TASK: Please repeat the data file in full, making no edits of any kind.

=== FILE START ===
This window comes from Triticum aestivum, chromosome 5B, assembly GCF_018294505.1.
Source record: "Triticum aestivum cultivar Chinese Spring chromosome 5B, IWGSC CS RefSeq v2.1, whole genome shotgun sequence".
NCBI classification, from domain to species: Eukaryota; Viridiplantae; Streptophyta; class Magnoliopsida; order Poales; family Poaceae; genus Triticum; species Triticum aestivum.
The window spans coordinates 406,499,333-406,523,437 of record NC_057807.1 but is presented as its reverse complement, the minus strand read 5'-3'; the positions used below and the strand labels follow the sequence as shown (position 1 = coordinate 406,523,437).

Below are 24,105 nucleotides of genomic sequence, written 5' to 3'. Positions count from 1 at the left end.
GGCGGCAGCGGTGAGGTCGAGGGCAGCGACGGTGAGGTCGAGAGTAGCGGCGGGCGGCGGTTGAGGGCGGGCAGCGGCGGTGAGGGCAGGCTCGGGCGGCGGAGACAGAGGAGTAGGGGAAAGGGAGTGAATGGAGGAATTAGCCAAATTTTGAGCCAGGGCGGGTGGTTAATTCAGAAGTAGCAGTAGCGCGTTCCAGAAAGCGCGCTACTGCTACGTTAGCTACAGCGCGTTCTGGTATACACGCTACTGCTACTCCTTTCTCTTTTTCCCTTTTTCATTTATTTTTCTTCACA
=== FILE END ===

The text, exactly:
This window comes from Triticum aestivum, chromosome 5B, assembly GCF_018294505.1.
Source record: "Triticum aestivum cultivar Chinese Spring chromosome 5B, IWGSC CS RefSeq v2.1, whole genome shotgun sequence".
NCBI classification, from domain to species: Eukaryota; Viridiplantae; Streptophyta; class Magnoliopsida; order Poales; family Poaceae; genus Triticum; species Triticum aestivum.
The window spans coordinates 406,499,333-406,523,437 of record NC_057807.1 but is presented as its reverse complement, the minus strand read 5'-3'; the positions used below and the strand labels follow the sequence as shown (position 1 = coordinate 406,523,437).

Below are 24,105 nucleotides of genomic sequence, written 5' to 3'. Positions count from 1 at the left end.
GGCGGCAGCGGTGAGGTCGAGGGCAGCGACGGTGAGGTCGAGAGTAGCGGCGGGCGGCGGTTGAGGGCGGGCAGCGGCGGTGAGGGCAGGCTCGGGCGGCGGAGACAGAGGAGTAGGGGAAAGGGAGTGAATGGAGGAATTAGCCAAATTTTGAGCCAGGGCGGGTGGTTAATTCAGAAGTAGCAGTAGCGCGTTCCAGAAAGCGCGCTACTGCTACGTTAGCTACAGCGCGTTCTGGTATACACGCTACTGCTACTCCTTTCTCTTTTTCCCTTTTTCATTTATTTTTCTTCACA